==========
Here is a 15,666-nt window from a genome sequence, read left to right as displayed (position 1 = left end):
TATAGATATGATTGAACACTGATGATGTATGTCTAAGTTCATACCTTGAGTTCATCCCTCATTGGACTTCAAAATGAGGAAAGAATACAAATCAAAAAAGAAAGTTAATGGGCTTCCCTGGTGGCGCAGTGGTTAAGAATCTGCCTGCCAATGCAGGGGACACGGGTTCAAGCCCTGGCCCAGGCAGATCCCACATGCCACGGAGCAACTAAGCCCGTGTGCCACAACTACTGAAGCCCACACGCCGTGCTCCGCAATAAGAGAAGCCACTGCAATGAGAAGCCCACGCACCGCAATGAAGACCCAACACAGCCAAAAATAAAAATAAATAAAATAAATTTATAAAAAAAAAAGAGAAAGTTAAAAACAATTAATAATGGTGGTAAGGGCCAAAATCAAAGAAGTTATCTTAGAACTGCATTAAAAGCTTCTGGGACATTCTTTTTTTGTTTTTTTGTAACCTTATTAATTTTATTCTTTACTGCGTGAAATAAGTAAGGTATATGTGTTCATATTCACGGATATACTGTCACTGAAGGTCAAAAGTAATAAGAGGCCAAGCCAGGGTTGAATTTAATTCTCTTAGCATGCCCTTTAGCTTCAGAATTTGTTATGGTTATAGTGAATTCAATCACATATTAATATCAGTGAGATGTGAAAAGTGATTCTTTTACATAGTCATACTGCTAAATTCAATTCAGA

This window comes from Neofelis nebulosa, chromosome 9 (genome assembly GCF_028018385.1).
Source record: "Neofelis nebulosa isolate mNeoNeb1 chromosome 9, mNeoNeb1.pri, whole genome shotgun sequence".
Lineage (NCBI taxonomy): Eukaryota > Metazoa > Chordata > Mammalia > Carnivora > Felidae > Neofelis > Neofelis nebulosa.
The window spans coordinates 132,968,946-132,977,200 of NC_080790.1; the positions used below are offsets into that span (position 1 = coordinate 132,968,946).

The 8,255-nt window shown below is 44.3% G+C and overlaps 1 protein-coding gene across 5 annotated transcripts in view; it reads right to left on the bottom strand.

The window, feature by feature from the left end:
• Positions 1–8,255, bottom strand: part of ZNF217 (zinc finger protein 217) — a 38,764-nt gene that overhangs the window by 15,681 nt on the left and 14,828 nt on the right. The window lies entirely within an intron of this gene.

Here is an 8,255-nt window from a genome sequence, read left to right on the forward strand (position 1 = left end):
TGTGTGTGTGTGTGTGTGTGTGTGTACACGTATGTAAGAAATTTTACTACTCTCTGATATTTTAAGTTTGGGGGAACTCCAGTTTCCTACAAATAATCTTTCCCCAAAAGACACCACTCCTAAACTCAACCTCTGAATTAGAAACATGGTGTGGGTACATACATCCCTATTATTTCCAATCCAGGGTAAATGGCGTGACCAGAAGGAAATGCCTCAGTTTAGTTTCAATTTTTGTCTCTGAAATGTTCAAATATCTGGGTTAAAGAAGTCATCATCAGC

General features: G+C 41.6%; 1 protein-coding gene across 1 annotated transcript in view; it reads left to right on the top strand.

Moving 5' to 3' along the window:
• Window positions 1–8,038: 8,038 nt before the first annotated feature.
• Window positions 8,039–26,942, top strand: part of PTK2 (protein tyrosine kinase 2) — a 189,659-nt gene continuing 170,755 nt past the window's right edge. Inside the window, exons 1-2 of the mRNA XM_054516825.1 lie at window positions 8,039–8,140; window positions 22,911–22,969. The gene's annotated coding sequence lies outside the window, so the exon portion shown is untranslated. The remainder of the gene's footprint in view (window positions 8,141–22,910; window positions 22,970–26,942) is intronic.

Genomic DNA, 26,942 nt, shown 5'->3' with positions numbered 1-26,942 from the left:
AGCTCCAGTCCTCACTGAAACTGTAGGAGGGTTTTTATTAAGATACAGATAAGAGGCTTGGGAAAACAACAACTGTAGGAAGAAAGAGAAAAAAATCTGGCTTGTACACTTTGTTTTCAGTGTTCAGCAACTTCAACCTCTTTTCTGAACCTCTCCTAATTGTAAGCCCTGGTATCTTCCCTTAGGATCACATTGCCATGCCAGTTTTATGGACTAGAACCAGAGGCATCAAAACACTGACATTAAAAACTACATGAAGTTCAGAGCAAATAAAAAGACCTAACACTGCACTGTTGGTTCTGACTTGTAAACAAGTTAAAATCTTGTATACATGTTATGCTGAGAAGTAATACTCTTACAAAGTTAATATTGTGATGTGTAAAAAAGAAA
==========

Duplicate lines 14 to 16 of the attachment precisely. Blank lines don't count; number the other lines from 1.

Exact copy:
• Window positions 1–8,038: 8,038 nt before the first annotated feature.
• Window positions 8,039–26,942, top strand: part of PTK2 (protein tyrosine kinase 2) — a 189,659-nt gene continuing 170,755 nt past the window's right edge. Inside the window, exons 1-2 of the mRNA XM_054516825.1 lie at window positions 8,039–8,140; window positions 22,911–22,969. The gene's annotated coding sequence lies outside the window, so the exon portion shown is untranslated. The remainder of the gene's footprint in view (window positions 8,141–22,910; window positions 22,970–26,942) is intronic.

Genomic DNA, 26,942 nt, shown 5'->3' with positions numbered 1-26,942 from the left: